Reading Goals: 2016
So it’s been awhile since my last post and I thought that I would post a little something here at the beginning of 2016.
Most of y’all should know that I started a new job last August which really kept me busy over the last five months. Things will continue to be busy this Spring so I still won’t be posting too much here but I hope to write a little more regularly than I did this past fall.
All that being said, I wanted to write a post about my reading goals for 2016. The new teaching gig slowed down my normal reading pace in 2015 and will most likely do so again in 2016 up until May when school gets out. Knowing this, I have created some reading goals that I think are attainable in 2016 even though it’ll be a little less than years past.
I plan to follow a reading plan through the Bible in 2016. The reading plan was shared by a friend on Facebook a couple days ago and it is organized a little differently than others that I have seen in the past. There are readings each day from “The Law,” “The Prophets,” “The Writings,” & “The New Testament.” It’s also a Monday through Friday reading plan which works a little better for me because weekends aren’t always a known commodity.
The New Testament and the People of God by: N.T. Wright
I’ve been working my way (off and on) slowly through this work since early last year. I’m about halfway through it at this point and I’m going to try and finish it up in the next couple months. It’s fascinating thus far.
Economics in One Lesson by: Henry Hazlitt
I’m also about halfway through this book. I started it a few months ago and plan to finish in the next couple weeks. It is a great introduction to basic economics and I have been gleaning a lot from it to use as material with my economics students.
Heroes of the City of Man by: Peter Leithart
I teach a lot of ancient literature to my students and Leithart is a wonderful literary critic. I plan to read through this book over the next several months in conjunction with the works of literature it covers (see “Literature Reading”)
Solomon Among the Postmoderns by: Peter Leithart
This isn’t the first Leithart book on this list and it won’t be the last. I really enjoy Leithart’s philosophical musings as well as his literary criticism ( see my review of Traces of the Trinity). I’m really looking forward to digging into this one!
The Discarded Image by: C.S. Lewis
I’ve mentioned before how C.S. Lewis’ day job was that of a medieval scholar. This book is Lewis’ introduction to medieval life and thought. Seeing as I teach medieval history and literature now, I thought it would serve me well to be steeped in Lewis’ thoughts on the matter!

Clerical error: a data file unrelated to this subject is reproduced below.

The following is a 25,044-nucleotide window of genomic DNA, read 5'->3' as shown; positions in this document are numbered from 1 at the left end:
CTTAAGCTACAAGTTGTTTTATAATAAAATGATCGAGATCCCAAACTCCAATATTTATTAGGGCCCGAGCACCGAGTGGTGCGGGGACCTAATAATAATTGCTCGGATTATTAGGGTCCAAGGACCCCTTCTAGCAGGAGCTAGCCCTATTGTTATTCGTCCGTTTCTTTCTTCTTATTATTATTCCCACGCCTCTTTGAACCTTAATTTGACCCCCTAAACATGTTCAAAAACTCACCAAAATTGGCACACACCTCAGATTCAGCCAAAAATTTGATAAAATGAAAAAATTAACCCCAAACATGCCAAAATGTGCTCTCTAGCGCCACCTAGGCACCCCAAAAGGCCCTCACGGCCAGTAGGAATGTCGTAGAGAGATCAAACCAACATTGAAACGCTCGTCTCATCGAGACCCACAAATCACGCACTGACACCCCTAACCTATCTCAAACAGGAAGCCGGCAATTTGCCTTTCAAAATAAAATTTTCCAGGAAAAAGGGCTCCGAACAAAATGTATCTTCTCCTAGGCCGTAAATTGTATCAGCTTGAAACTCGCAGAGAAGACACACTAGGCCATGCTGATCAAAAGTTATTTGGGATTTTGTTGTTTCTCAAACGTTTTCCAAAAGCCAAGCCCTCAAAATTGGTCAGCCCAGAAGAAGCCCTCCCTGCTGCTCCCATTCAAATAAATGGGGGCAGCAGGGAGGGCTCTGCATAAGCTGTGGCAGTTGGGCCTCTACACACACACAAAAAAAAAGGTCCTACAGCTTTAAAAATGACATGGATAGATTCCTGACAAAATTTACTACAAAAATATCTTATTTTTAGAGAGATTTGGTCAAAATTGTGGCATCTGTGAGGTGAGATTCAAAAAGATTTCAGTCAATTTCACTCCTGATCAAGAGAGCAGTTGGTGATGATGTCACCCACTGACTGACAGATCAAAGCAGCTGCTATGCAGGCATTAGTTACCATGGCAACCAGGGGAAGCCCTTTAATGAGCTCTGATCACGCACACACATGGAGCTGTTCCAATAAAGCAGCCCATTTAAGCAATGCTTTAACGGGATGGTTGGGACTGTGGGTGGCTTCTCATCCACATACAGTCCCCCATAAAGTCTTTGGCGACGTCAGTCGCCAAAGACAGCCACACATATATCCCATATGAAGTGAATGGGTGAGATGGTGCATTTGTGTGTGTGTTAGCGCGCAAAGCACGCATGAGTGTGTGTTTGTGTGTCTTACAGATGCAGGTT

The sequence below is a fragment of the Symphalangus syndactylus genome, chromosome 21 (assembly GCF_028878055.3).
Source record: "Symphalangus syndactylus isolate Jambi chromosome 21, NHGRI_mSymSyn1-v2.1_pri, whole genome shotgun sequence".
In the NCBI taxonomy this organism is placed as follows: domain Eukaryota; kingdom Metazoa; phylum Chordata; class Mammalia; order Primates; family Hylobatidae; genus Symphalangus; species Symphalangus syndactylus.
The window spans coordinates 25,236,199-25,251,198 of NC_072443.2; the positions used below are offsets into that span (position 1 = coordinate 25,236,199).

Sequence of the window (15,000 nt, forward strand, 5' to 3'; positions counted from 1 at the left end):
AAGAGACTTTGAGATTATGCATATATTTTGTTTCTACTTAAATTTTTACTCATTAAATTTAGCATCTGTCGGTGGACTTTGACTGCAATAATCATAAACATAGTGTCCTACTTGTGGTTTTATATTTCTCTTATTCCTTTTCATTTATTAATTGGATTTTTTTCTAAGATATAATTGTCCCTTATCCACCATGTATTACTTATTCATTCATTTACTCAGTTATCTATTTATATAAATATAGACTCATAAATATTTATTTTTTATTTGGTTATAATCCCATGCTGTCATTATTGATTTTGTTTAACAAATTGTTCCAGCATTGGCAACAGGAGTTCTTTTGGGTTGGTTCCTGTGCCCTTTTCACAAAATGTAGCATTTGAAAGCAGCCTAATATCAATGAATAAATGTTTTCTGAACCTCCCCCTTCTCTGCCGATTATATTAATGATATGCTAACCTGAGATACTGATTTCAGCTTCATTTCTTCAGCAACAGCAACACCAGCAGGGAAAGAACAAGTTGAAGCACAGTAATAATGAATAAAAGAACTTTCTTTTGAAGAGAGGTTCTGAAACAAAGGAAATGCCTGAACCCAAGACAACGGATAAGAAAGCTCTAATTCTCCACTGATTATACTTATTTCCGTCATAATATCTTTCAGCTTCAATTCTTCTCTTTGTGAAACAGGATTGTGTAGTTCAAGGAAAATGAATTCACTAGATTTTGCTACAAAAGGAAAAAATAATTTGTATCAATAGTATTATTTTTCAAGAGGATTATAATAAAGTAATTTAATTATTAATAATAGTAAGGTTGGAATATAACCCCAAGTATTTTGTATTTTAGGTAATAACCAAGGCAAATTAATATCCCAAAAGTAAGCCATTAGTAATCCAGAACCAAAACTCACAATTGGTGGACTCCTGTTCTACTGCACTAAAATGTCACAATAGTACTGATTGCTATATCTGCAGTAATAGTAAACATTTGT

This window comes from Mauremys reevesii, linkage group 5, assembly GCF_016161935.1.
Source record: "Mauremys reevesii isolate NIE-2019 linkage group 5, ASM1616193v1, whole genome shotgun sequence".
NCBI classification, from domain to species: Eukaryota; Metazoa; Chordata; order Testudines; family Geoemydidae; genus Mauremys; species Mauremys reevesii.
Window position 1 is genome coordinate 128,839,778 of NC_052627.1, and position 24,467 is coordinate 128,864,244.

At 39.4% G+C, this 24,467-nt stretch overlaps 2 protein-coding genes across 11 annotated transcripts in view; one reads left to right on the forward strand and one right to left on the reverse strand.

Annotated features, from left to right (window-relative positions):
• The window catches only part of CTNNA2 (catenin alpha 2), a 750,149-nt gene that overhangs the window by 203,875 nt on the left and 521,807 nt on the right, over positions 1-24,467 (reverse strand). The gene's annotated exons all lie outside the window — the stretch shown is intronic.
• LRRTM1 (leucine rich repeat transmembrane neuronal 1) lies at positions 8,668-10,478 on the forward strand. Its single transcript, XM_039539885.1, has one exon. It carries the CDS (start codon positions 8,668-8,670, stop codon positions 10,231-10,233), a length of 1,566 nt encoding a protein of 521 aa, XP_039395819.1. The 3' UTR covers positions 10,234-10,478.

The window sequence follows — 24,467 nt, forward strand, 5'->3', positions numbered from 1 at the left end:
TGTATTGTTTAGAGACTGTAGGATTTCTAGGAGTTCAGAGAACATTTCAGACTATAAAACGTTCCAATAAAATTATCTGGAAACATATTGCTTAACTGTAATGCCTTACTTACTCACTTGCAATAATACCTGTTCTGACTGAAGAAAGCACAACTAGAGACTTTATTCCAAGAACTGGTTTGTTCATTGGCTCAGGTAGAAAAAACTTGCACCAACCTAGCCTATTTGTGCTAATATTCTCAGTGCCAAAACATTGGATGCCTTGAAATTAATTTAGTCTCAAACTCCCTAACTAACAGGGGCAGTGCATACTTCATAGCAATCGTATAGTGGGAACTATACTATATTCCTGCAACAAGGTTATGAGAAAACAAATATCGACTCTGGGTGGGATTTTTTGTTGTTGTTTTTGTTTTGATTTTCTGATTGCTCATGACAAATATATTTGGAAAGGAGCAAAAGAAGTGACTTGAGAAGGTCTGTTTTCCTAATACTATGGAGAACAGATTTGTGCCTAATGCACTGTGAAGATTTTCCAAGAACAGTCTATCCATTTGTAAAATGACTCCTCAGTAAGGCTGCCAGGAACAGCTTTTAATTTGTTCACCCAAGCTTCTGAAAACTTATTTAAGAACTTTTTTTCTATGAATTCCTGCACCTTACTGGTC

Choice: Cooperation, Enterprise, and Human Action by: Robert Murphy
I’ve really enjoyed studying and teaching economics over the past year and one of my goals is to further my knowledge in this area. Robert Murphy is a renowned economist and Choice is a book that he has written to introduce readers to Ludwig von Mises’ seminal work Human Action.
How to Read a Book by: Mortimer Adler
This is a book that I’ve started a few times but never quite finished. It is a classic work on how readers should approach literature. This is on my summer reading list.
A History of Western Philosophy and Theology by: John Frame
A couple of months ago I got an email from my elder at church asking if I was interested in going through this book together. WTSbooks had 50% off sale at the time which served as the impetus for the idea. Needless to say, I jumped at the opportunity to grab the book!
Ascent to Love by: Peter Leithart
A book that has been on my bucket list for several years now has been Dante’s Divine Comedy. I’ve never read it and I really want to. That said, it’s not the most accessible work to the modern mind. Thankfully, Leithart has written a commentary on it that I plan to read in conjunction with the Divine Comedy.
I’ve wanted to read O’Donovan for about a year now but haven’t gotten around to it. I’ve decided that this is the year. From what I understand, this book is about how the realm of ethics is influenced by the reality of the resurrection.
Between Babel and Beast by: Peter Leithart
This book is supposed to be a sort of companion volume to Defending Constantine, which I read last year. This volume explores some concepts that I am interested in. Specifically, it is a Biblical criticism of the American empire.
Gone With the Wind by: Margaret Mitchell
So Caroline and I started reading this together before bedtime a few months ago and we’re about halfway through.
The following works are those which I will read in conjunction with Leithart’s Heroes of the City of Man.
Theogony by: Hesiod
The Iliad by: Homer
The Odyssey by: Homer
The Aeneid by: Virgil
The Eumenides by: Aeschylus
Oedipus by: Sophocles
The Bacchae by: Euripides
Clouds by: Aristophanes
The Divine Comedy by: Dante
I will be reading Dante along with Leithart’s work Ascent to Love.
Reading helps shape our humanity so I hope to be shaped a lot by these books throughout 2016. Wish me luck!
Food for thought!